The typical model is that the middleman retains the services of the workers and “rents” them to the client on an hourly basis. The middleman manages two relationships: One with the worker and another with the client. The advantage to the worker is that the middleman takes care of marketing and sales; they “shop” for suitable clients and try to keep the workers busy. The advantage for the client is that they need not work separately with each individual worker, and they can deal with variable staffing needs by working with a short list of “preferred vendors.” This is called staff augmentation, or “staff aug” for short.

Provided the nature of the work lends itself to an hourly billing model, there is no problem with this approach. Work such as programming, software testing, business analysis, conventional project management, and even certain contemporary roles like Scrum Master, can be structured as hourly contract work. These temporary workers are, indeed, augmenting the client’s staff; hence, “staff aug” works just fine.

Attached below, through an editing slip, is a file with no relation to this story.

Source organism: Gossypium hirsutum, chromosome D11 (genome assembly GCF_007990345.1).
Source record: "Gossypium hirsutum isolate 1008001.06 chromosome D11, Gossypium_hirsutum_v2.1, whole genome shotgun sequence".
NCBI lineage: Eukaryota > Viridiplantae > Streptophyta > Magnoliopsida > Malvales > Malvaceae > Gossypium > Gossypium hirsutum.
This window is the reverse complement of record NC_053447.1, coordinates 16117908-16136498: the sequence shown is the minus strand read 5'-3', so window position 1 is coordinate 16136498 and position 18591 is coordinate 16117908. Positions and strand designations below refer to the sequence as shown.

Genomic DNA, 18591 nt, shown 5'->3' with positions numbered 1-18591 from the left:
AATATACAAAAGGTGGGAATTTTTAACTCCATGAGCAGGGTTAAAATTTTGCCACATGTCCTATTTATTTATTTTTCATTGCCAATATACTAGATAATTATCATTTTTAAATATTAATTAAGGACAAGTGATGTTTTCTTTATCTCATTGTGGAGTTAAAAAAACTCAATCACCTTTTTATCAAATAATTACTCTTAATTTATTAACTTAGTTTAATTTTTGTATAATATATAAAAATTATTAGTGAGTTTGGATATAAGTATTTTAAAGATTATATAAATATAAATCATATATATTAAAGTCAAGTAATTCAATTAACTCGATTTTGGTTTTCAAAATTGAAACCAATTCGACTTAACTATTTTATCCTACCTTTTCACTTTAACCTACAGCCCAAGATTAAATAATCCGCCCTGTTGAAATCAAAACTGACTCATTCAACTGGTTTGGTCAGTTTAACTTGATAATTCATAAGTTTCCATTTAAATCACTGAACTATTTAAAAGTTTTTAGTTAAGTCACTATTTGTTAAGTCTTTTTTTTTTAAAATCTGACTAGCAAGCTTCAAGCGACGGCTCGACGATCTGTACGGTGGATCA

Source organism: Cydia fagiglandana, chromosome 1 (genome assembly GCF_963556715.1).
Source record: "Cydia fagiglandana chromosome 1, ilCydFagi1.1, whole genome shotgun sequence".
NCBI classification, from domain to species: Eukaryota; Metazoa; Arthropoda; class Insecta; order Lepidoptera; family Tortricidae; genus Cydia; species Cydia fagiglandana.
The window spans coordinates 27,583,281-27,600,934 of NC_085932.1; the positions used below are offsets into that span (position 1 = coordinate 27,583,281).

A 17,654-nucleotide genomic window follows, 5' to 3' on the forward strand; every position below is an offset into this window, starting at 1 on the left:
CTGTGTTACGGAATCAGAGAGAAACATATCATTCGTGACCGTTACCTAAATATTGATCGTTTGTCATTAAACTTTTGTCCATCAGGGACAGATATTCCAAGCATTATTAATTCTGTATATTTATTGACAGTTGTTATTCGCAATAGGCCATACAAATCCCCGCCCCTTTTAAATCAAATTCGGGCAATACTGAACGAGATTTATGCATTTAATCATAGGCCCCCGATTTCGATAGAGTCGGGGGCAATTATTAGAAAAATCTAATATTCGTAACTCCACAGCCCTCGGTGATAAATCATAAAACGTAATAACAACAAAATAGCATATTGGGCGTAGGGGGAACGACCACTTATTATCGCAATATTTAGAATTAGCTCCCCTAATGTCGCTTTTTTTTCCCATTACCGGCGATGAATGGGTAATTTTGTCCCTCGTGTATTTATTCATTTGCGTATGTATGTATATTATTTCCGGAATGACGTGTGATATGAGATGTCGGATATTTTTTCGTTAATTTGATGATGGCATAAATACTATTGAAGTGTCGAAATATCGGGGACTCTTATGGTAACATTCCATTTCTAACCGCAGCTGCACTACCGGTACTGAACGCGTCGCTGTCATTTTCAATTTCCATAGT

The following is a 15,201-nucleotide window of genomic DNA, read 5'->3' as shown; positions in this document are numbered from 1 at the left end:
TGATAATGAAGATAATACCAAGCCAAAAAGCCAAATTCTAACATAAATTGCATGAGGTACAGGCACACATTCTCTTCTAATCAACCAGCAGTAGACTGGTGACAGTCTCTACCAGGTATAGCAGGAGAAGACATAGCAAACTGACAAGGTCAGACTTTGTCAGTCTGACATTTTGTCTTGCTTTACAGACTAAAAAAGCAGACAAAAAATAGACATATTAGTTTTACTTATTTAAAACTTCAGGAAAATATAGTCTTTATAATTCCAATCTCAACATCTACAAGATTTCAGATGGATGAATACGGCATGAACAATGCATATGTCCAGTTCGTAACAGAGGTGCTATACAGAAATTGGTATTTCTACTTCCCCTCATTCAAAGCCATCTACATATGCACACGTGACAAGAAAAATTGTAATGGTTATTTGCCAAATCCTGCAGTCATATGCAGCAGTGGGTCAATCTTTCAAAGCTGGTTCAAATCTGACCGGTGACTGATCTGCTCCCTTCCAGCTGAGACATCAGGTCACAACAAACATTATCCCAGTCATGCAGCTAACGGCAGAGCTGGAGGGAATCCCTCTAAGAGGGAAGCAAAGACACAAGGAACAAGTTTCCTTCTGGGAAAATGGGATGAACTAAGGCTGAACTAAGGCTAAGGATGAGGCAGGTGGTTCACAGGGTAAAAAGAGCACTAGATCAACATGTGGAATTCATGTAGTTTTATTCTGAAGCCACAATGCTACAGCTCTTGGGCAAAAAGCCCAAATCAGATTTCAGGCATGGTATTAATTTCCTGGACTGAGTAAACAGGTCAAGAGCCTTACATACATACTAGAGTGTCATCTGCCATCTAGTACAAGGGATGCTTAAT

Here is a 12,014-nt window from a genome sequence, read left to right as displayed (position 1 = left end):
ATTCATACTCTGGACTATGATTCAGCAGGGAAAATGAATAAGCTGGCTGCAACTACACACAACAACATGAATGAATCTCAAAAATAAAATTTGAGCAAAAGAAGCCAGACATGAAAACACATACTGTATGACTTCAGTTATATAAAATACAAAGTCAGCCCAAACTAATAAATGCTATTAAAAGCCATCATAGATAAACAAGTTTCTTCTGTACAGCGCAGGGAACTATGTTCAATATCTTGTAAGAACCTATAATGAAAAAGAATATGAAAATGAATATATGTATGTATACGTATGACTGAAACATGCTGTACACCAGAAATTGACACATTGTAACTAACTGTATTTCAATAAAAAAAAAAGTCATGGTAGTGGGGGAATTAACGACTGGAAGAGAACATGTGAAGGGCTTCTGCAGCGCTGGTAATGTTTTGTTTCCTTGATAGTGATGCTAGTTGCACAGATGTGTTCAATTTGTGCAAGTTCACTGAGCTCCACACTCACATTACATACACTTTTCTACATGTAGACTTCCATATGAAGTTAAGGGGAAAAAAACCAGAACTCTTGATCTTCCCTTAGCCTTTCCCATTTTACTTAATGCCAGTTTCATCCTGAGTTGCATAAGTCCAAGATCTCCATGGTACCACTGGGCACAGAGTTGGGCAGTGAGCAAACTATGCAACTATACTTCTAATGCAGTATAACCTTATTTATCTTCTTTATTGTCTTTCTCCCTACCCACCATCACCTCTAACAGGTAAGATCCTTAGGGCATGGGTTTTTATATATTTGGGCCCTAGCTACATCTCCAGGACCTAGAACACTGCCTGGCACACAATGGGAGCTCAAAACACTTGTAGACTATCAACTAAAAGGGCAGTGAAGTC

However, other types of work provided by external helpers may be structured differently, depending on the nature of the work. True consulting services are not billed on an hourly basis. These services may be billed by the day, by the week, or on a retainer-plus-overage basis. Similarly, training services are not billed as hourly contract work. Training classes are usually charged per-head-per-day or on a flat rate basis (typically for client-specific training delivered in house).

Another type of work has become popular in recent years: Coaching. IT organizations make use of coaches who have different areas of focus to help them improve the organization in different ways. There are “leadership coaches,” “process coaches,” “technical coaches;” there are “organizational transformation coaches,” “Lean coaches,” “Agile coaches,” and more. They work with individuals, groups, teams, and management hierarchies at all levels of the organization. Often, multiple coaches operate as a team to address different levels of the organization in a consistent way.